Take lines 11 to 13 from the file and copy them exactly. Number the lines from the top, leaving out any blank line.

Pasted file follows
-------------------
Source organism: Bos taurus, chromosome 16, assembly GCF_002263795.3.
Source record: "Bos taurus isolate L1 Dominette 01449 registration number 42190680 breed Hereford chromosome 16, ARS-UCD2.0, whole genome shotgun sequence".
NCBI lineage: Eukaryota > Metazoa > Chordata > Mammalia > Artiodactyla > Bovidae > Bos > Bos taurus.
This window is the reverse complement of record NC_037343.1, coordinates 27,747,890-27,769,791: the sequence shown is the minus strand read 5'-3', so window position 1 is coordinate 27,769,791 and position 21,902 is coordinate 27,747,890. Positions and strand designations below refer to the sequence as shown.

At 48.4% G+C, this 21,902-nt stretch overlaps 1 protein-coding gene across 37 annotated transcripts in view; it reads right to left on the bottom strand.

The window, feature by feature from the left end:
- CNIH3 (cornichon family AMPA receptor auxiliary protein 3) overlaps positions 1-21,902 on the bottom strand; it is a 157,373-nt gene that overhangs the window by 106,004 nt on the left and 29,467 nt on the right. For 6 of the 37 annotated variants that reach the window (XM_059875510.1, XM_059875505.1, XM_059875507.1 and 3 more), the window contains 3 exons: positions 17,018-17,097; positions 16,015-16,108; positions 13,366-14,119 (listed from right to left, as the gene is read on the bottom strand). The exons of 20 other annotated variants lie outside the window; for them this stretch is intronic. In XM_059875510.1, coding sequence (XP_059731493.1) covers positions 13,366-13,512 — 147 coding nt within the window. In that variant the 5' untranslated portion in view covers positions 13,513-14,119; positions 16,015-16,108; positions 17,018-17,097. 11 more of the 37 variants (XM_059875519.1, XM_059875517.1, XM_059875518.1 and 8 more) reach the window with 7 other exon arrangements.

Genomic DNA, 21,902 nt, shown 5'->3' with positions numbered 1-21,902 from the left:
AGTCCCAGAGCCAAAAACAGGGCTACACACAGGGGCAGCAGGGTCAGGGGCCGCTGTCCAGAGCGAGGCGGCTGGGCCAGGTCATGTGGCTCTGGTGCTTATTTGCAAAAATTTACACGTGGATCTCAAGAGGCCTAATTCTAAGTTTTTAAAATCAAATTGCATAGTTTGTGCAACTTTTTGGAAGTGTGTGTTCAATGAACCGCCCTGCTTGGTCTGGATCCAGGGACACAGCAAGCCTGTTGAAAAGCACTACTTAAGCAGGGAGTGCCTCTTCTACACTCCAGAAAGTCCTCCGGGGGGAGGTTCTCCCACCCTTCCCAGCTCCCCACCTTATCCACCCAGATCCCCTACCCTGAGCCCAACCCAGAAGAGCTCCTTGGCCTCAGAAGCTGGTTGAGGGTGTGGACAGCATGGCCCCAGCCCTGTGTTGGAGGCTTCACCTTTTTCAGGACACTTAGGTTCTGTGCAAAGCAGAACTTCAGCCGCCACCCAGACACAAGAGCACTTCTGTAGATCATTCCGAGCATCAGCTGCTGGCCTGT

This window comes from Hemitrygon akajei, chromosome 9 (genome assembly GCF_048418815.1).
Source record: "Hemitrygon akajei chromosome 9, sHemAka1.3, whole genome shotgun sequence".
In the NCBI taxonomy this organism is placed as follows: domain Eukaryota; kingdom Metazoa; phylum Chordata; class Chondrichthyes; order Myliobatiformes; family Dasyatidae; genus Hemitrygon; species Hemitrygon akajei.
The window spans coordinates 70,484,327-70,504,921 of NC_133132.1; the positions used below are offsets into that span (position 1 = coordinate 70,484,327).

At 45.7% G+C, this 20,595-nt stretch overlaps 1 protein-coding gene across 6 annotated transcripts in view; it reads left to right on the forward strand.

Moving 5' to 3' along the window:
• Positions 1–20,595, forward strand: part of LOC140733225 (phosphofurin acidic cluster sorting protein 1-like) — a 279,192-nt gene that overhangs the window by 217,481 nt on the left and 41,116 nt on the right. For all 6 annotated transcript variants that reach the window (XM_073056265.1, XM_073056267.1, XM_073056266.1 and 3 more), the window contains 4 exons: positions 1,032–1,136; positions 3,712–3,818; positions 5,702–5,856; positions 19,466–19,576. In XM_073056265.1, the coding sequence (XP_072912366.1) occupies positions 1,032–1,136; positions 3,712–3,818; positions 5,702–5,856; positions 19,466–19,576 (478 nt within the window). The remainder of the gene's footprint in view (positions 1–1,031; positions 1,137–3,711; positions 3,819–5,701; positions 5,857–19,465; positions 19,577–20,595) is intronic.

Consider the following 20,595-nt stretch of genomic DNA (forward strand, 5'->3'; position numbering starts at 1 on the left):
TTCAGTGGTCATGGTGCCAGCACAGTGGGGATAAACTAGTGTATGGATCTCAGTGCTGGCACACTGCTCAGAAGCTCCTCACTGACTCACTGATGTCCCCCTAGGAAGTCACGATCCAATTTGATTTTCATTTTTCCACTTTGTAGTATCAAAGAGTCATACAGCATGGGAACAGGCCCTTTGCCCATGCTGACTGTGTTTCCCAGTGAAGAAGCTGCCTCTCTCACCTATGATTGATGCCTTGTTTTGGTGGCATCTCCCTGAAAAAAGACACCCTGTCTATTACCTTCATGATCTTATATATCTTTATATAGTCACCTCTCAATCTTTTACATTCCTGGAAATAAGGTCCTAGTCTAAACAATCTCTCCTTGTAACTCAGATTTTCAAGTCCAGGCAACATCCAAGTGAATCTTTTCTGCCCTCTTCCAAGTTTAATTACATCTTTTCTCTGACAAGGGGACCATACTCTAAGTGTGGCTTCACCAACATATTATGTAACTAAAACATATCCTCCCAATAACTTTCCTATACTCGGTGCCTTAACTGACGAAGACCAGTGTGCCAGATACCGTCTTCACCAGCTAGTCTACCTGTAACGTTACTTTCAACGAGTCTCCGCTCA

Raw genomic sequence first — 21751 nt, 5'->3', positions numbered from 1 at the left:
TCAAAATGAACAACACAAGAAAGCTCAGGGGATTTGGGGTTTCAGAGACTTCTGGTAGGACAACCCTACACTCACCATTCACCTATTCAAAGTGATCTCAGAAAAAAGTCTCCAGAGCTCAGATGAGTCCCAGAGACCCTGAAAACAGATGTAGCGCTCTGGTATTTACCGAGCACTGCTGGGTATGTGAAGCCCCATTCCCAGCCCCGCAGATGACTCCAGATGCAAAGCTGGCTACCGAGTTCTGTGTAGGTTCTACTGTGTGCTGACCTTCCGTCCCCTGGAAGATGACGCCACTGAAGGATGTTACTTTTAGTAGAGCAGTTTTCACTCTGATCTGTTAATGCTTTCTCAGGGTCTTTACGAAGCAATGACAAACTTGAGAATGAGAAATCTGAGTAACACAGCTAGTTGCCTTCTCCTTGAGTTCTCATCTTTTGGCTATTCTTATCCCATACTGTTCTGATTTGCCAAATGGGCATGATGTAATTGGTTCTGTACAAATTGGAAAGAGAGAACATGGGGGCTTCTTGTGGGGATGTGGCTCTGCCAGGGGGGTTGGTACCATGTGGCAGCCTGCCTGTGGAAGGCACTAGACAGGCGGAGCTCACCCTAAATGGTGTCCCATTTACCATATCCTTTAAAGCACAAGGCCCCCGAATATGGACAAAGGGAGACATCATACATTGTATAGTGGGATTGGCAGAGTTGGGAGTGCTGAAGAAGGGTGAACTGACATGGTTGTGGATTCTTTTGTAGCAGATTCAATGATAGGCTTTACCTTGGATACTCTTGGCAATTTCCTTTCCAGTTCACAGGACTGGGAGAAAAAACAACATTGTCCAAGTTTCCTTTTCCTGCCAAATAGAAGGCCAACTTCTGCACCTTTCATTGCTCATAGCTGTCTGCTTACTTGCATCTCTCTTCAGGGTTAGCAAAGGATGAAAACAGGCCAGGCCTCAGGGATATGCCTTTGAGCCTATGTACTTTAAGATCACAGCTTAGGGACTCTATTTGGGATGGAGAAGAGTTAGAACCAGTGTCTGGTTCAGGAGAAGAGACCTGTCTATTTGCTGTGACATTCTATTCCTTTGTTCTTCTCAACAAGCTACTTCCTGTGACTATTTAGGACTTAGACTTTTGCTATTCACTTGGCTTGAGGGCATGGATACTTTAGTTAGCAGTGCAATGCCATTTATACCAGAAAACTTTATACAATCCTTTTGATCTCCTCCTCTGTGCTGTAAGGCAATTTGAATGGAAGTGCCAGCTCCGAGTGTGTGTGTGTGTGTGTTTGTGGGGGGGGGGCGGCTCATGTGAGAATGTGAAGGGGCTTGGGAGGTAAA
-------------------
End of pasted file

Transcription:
Source record: "Hemitrygon akajei chromosome 9, sHemAka1.3, whole genome shotgun sequence".
In the NCBI taxonomy this organism is placed as follows: domain Eukaryota; kingdom Metazoa; phylum Chordata; class Chondrichthyes; order Myliobatiformes; family Dasyatidae; genus Hemitrygon; species Hemitrygon akajei.
The window spans coordinates 70,484,327-70,504,921 of NC_133132.1; the positions used below are offsets into that span (position 1 = coordinate 70,484,327).